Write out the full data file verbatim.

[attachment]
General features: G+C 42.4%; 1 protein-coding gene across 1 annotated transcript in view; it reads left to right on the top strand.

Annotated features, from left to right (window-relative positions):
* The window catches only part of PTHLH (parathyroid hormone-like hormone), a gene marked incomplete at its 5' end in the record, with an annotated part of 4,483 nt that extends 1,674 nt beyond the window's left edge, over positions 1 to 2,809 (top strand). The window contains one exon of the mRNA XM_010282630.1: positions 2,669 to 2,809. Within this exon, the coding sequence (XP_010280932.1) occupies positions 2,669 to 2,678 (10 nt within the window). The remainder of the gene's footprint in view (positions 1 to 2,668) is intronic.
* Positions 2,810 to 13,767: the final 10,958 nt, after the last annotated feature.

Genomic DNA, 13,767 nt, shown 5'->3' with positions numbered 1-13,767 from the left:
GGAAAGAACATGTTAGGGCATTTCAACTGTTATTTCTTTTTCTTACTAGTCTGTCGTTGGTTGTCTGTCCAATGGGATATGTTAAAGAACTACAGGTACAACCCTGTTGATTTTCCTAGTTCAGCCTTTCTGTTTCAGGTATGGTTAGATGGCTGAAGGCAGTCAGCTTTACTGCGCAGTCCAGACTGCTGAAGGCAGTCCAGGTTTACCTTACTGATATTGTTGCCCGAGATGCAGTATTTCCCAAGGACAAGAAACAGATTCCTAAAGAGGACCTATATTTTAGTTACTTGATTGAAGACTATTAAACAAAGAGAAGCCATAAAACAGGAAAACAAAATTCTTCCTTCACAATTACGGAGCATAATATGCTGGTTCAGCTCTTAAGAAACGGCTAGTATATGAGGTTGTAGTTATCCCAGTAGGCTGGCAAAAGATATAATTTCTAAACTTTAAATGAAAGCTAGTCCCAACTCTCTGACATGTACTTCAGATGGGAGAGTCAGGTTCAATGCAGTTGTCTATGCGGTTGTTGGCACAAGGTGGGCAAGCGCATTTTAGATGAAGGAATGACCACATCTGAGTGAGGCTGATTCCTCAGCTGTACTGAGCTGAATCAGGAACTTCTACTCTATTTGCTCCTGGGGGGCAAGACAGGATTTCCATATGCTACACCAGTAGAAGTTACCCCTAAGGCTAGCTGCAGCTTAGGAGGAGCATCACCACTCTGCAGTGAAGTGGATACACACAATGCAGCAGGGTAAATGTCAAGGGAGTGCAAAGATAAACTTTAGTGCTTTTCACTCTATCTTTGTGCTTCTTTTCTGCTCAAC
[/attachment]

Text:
General features: G+C 42.4%; 1 protein-coding gene across 1 annotated transcript in view; it reads left to right on the top strand.

Annotated features, from left to right (window-relative positions):
* The window catches only part of PTHLH (parathyroid hormone-like hormone), a gene marked incomplete at its 5' end in the record, with an annotated part of 4,483 nt that extends 1,674 nt beyond the window's left edge, over positions 1 to 2,809 (top strand). The window contains one exon of the mRNA XM_010282630.1: positions 2,669 to 2,809. Within this exon, the coding sequence (XP_010280932.1) occupies positions 2,669 to 2,678 (10 nt within the window). The remainder of the gene's footprint in view (positions 1 to 2,668) is intronic.
* Positions 2,810 to 13,767: the final 10,958 nt, after the last annotated feature.

Genomic DNA, 13,767 nt, shown 5'->3' with positions numbered 1-13,767 from the left:
GGAAAGAACATGTTAGGGCATTTCAACTGTTATTTCTTTTTCTTACTAGTCTGTCGTTGGTTGTCTGTCCAATGGGATATGTTAAAGAACTACAGGTACAACCCTGTTGATTTTCCTAGTTCAGCCTTTCTGTTTCAGGTATGGTTAGATGGCTGAAGGCAGTCAGCTTTACTGCGCAGTCCAGACTGCTGAAGGCAGTCCAGGTTTACCTTACTGATATTGTTGCCCGAGATGCAGTATTTCCCAAGGACAAGAAACAGATTCCTAAAGAGGACCTATATTTTAGTTACTTGATTGAAGACTATTAAACAAAGAGAAGCCATAAAACAGGAAAACAAAATTCTTCCTTCACAATTACGGAGCATAATATGCTGGTTCAGCTCTTAAGAAACGGCTAGTATATGAGGTTGTAGTTATCCCAGTAGGCTGGCAAAAGATATAATTTCTAAACTTTAAATGAAAGCTAGTCCCAACTCTCTGACATGTACTTCAGATGGGAGAGTCAGGTTCAATGCAGTTGTCTATGCGGTTGTTGGCACAAGGTGGGCAAGCGCATTTTAGATGAAGGAATGACCACATCTGAGTGAGGCTGATTCCTCAGCTGTACTGAGCTGAATCAGGAACTTCTACTCTATTTGCTCCTGGGGGGCAAGACAGGATTTCCATATGCTACACCAGTAGAAGTTACCCCTAAGGCTAGCTGCAGCTTAGGAGGAGCATCACCACTCTGCAGTGAAGTGGATACACACAATGCAGCAGGGTAAATGTCAAGGGAGTGCAAAGATAAACTTTAGTGCTTTTCACTCTATCTTTGTGCTTCTTTTCTGCTCAAC